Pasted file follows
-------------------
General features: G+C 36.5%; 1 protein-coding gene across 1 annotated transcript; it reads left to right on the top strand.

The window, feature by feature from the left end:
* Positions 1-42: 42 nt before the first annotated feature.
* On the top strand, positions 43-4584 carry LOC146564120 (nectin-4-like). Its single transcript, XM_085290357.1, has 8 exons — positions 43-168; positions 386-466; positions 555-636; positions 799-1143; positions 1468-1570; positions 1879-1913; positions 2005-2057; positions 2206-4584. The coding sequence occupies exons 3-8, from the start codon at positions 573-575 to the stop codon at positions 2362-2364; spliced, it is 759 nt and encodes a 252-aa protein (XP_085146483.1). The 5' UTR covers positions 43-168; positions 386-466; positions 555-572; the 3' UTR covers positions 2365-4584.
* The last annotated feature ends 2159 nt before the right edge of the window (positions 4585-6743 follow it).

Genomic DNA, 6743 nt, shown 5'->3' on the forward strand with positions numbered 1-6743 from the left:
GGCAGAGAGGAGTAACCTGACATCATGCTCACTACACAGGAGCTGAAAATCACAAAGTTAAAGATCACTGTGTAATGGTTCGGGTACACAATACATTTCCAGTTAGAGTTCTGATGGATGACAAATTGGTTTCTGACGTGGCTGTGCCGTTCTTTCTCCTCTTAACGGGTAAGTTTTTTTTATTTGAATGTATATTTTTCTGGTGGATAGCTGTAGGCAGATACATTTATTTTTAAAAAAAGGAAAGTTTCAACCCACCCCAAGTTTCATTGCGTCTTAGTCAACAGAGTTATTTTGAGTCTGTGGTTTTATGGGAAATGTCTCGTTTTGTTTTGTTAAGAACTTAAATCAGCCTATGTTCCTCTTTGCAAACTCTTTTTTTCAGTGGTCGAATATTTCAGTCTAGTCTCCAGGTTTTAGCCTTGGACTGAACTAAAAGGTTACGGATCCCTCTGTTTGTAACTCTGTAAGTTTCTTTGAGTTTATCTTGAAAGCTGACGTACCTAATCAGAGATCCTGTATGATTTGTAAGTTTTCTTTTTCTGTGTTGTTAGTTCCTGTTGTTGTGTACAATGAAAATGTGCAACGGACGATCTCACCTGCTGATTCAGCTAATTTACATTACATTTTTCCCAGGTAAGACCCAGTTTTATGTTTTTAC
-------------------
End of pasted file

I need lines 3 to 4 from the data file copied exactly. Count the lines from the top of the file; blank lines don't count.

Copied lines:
* Positions 1-42: 42 nt before the first annotated feature.
* On the top strand, positions 43-4584 carry LOC146564120 (nectin-4-like). Its single transcript, XM_085290357.1, has 8 exons — positions 43-168; positions 386-466; positions 555-636; positions 799-1143; positions 1468-1570; positions 1879-1913; positions 2005-2057; positions 2206-4584. The coding sequence occupies exons 3-8, from the start codon at positions 573-575 to the stop codon at positions 2362-2364; spliced, it is 759 nt and encodes a 252-aa protein (XP_085146483.1). The 5' UTR covers positions 43-168; positions 386-466; positions 555-572; the 3' UTR covers positions 2365-4584.